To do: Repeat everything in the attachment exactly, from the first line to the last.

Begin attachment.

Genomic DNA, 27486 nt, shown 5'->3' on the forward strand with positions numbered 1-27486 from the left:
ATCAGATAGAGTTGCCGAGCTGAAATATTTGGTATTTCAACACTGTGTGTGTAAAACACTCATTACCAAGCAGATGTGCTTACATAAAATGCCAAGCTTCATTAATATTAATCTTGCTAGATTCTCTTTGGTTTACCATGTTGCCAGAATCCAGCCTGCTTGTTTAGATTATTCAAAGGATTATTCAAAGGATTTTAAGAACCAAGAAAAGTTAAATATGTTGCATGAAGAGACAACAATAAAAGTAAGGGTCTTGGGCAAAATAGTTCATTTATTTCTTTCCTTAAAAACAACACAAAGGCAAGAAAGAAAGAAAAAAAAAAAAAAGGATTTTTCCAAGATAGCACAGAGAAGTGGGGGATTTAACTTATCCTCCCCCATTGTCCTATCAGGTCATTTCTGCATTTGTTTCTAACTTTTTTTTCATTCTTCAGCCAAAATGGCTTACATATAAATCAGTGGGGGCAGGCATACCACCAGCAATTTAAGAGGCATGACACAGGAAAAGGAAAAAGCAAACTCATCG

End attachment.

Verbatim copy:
Genomic DNA, 27486 nt, shown 5'->3' on the forward strand with positions numbered 1-27486 from the left:
ATCAGATAGAGTTGCCGAGCTGAAATATTTGGTATTTCAACACTGTGTGTGTAAAACACTCATTACCAAGCAGATGTGCTTACATAAAATGCCAAGCTTCATTAATATTAATCTTGCTAGATTCTCTTTGGTTTACCATGTTGCCAGAATCCAGCCTGCTTGTTTAGATTATTCAAAGGATTATTCAAAGGATTTTAAGAACCAAGAAAAGTTAAATATGTTGCATGAAGAGACAACAATAAAAGTAAGGGTCTTGGGCAAAATAGTTCATTTATTTCTTTCCTTAAAAACAACACAAAGGCAAGAAAGAAAGAAAAAAAAAAAAAAGGATTTTTCCAAGATAGCACAGAGAAGTGGGGGATTTAACTTATCCTCCCCCATTGTCCTATCAGGTCATTTCTGCATTTGTTTCTAACTTTTTTTTCATTCTTCAGCCAAAATGGCTTACATATAAATCAGTGGGGGCAGGCATACCACCAGCAATTTAAGAGGCATGACACAGGAAAAGGAAAAAGCAAACTCATCG